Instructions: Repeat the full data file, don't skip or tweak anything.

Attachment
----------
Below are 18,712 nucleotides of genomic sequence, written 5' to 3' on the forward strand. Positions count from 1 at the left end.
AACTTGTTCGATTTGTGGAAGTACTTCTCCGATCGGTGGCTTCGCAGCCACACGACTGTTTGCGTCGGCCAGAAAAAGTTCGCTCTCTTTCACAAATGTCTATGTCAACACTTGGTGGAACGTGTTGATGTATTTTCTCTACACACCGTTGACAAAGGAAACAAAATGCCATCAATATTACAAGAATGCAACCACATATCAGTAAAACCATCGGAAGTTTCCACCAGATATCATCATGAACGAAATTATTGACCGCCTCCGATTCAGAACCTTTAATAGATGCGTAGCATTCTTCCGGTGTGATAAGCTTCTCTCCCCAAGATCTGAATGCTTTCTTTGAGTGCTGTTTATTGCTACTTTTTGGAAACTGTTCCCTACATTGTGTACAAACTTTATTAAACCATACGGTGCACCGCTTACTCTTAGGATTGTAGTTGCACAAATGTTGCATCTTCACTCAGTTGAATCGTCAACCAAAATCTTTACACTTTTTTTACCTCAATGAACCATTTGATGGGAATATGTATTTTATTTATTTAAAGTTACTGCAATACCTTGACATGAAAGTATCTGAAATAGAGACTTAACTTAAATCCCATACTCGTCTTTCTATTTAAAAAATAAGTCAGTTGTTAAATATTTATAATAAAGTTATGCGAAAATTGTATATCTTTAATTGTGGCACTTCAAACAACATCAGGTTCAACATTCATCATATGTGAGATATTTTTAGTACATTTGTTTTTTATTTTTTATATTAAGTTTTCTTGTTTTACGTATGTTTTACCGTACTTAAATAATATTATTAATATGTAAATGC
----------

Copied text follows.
Below are 18,712 nucleotides of genomic sequence, written 5' to 3' on the forward strand. Positions count from 1 at the left end.
AACTTGTTCGATTTGTGGAAGTACTTCTCCGATCGGTGGCTTCGCAGCCACACGACTGTTTGCGTCGGCCAGAAAAAGTTCGCTCTCTTTCACAAATGTCTATGTCAACACTTGGTGGAACGTGTTGATGTATTTTCTCTACACACCGTTGACAAAGGAAACAAAATGCCATCAATATTACAAGAATGCAACCACATATCAGTAAAACCATCGGAAGTTTCCACCAGATATCATCATGAACGAAATTATTGACCGCCTCCGATTCAGAACCTTTAATAGATGCGTAGCATTCTTCCGGTGTGATAAGCTTCTCTCCCCAAGATCTGAATGCTTTCTTTGAGTGCTGTTTATTGCTACTTTTTGGAAACTGTTCCCTACATTGTGTACAAACTTTATTAAACCATACGGTGCACCGCTTACTCTTAGGATTGTAGTTGCACAAATGTTGCATCTTCACTCAGTTGAATCGTCAACCAAAATCTTTACACTTTTTTTACCTCAATGAACCATTTGATGGGAATATGTATTTTATTTATTTAAAGTTACTGCAATACCTTGACATGAAAGTATCTGAAATAGAGACTTAACTTAAATCCCATACTCGTCTTTCTATTTAAAAAATAAGTCAGTTGTTAAATATTTATAATAAAGTTATGCGAAAATTGTATATCTTTAATTGTGGCACTTCAAACAACATCAGGTTCAACATTCATCATATGTGAGATATTTTTAGTACATTTGTTTTTTATTTTTTATATTAAGTTTTCTTGTTTTACGTATGTTTTACCGTACTTAAATAATATTATTAATATGTAAATGC